I’m swamped again on some long-term stuff but my wonderful colleagues have some important teacher-related stories.
• Read Lesli Maxwell’s write-up of the Strategic Management of Human Capital report here.
• Catherine Gewertz highlights the lack of research about high school instruction in this story.
• And Debbie Viadero has a must-read item up about new research on a Texas performance-pay program.
Second, the mail has been pouring in on this blog item about the SHMC report. (Reminder: I love getting direct mail from readers and I encourage you to send it. But don’t forget that your thoughts get out to a lot more people if you use the comment function on the blog.)
A few readers felt I was being glib when I said in this item that the AFT might have had a different reaction to the report if it had included more references to collaborating with unions. I assumed that this was just an oversight from the report’s drafters because many of the most high-profile changes to the teacher-quality continuum have been done with union support (think Denver Pro-Comp). But these readers admonished me for making that assumption, and argued that the report needed to be more careful and deliberative about that point. Food for thought!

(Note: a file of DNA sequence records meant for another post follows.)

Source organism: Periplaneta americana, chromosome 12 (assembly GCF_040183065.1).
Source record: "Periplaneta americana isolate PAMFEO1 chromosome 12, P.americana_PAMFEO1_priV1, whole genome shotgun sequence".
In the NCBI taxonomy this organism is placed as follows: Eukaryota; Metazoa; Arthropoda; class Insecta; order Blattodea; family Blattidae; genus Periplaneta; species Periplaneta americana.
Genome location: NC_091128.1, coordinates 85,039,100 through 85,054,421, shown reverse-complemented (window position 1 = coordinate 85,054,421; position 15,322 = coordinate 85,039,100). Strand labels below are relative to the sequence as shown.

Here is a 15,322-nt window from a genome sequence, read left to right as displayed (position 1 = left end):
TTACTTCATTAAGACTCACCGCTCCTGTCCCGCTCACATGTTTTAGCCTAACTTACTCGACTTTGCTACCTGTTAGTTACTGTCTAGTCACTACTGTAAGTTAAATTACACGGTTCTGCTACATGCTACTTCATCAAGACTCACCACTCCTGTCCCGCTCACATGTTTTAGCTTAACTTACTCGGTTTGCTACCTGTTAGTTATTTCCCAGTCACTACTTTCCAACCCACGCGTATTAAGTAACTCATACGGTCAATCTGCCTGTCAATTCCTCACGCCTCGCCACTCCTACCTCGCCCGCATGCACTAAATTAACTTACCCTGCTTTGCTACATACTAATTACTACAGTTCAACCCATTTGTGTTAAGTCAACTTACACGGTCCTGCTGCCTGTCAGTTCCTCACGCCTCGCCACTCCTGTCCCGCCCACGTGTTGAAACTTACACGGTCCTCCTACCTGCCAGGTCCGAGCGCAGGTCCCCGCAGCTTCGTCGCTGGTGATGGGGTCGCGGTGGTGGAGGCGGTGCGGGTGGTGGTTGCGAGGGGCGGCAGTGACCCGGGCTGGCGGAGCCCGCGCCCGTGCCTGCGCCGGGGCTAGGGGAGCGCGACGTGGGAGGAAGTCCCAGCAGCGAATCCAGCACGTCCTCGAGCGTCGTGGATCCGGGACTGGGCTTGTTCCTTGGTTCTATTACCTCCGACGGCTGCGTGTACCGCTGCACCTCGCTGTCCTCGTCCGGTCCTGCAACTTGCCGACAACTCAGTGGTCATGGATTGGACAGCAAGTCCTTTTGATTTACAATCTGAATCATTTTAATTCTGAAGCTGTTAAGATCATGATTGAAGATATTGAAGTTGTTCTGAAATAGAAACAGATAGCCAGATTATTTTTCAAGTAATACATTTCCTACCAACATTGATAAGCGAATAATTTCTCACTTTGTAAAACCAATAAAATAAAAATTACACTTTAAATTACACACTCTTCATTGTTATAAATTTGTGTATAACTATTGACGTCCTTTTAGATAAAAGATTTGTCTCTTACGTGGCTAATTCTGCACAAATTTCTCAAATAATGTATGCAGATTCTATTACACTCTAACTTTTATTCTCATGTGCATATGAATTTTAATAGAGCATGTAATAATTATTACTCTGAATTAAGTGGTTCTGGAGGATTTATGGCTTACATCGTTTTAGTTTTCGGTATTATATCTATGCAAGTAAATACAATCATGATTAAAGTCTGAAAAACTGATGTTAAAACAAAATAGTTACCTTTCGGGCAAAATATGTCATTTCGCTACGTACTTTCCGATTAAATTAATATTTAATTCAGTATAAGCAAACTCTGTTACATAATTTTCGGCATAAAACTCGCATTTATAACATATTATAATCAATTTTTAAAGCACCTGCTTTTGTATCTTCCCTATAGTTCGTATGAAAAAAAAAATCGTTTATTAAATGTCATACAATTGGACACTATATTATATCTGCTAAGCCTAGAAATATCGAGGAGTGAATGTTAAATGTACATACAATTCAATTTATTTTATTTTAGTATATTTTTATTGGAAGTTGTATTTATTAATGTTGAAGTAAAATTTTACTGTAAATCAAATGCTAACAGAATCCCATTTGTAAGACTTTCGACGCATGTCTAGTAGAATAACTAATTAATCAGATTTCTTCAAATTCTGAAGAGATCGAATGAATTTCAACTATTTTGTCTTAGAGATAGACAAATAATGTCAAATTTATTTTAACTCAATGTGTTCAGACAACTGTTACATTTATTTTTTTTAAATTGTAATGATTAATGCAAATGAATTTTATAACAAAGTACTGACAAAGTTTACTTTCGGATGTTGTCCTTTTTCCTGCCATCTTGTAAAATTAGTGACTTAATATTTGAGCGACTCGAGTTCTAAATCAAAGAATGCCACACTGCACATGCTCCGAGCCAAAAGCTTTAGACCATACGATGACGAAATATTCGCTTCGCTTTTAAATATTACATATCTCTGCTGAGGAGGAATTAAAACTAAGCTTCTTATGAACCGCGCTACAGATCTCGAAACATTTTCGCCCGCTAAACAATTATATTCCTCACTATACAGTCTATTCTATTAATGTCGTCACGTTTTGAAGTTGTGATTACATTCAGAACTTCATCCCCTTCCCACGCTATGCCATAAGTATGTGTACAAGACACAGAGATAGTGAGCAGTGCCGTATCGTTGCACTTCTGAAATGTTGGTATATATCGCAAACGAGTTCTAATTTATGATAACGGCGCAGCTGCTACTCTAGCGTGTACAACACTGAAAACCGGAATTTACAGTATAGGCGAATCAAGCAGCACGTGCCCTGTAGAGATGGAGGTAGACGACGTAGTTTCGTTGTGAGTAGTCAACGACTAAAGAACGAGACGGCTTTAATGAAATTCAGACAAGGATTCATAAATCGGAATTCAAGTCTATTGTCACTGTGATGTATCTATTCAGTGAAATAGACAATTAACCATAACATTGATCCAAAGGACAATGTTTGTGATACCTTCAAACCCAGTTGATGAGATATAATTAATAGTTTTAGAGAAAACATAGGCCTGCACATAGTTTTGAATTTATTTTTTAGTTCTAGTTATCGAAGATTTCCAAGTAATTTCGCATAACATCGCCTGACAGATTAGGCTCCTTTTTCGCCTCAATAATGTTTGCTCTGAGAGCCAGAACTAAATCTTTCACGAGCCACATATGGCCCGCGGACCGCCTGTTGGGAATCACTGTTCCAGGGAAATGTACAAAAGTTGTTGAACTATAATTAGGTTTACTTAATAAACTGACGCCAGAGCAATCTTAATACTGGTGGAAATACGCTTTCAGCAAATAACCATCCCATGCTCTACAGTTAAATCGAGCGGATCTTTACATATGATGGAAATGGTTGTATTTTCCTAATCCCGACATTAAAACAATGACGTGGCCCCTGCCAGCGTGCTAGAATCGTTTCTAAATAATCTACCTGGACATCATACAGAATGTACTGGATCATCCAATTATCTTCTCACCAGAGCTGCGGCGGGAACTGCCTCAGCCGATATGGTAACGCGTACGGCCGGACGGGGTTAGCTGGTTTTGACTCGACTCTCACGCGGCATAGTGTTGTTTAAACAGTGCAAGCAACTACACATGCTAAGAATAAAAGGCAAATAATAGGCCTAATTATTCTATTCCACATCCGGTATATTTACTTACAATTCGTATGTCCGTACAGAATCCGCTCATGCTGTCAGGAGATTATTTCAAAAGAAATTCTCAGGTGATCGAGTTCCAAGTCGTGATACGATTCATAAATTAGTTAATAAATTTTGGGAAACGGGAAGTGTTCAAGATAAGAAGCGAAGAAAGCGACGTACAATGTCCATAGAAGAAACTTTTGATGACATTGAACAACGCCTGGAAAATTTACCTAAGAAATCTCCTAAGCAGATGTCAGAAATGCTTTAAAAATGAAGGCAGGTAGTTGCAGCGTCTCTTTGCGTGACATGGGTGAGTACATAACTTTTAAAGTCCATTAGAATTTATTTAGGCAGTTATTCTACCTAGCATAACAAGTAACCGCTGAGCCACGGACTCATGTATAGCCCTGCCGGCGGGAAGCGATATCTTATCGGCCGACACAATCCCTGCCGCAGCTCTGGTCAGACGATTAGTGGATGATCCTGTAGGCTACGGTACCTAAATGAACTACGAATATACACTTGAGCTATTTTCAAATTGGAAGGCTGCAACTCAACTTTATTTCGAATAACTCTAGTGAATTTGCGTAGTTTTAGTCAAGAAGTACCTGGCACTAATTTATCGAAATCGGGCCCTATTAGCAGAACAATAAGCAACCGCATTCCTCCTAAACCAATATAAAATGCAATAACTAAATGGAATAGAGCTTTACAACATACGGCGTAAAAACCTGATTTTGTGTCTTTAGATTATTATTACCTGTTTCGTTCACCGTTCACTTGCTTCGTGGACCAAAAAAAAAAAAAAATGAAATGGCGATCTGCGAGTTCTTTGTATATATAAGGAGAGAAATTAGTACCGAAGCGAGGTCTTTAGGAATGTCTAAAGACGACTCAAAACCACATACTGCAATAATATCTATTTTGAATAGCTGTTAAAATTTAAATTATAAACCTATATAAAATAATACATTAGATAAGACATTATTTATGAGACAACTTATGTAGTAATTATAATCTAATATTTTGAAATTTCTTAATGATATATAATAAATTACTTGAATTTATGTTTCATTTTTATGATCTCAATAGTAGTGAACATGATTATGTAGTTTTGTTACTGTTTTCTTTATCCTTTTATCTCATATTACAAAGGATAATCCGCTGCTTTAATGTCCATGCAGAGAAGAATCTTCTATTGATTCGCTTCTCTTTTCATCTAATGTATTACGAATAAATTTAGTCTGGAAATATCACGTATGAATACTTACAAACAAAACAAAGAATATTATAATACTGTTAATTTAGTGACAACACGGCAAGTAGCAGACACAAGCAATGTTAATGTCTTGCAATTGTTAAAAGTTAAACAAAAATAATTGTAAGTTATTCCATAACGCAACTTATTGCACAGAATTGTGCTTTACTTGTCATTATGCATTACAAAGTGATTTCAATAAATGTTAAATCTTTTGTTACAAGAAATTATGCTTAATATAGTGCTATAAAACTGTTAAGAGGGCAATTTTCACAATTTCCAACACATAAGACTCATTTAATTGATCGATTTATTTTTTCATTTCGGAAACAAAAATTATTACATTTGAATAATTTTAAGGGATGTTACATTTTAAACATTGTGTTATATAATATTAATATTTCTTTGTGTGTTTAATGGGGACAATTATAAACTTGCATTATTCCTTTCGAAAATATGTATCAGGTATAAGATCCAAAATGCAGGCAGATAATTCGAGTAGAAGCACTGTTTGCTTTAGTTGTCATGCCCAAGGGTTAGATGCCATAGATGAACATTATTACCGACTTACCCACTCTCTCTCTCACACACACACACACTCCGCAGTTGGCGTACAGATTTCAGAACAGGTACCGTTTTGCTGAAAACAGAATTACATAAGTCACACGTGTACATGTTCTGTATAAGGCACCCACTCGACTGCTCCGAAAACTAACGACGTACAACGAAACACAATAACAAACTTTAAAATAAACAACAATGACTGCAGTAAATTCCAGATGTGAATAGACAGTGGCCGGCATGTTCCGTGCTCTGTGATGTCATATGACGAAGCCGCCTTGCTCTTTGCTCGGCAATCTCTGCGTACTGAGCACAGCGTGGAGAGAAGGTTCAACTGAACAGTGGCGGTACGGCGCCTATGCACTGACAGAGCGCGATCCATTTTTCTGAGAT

A colleague of mine had an interesting perspective on the report. Her read was that it seemed to focus on individual teachers more than on teachers working together in their schools collaboratively. It’s an interesting observation, and researchers like Harvard’s Susan Moore Johnson have been wrestling with this question of individual vs. collective improvement in schools.
Finally, all eyes are on Wisconsin as it works to remove the “firewall” between teacher and student data. Apparently, if the law goes through, such data could be used in evaluations but couldn’t be used to dismiss a teacher.
I’ll confess to being a bit confused about that. Don’t evaluations, after all, ultimately factor into decisions to dismiss teachers? I’ll start sniffing around on this today, but if you have immediate details or thoughts, do enlighten us!
A version of this news article first appeared in the Teacher Beat blog.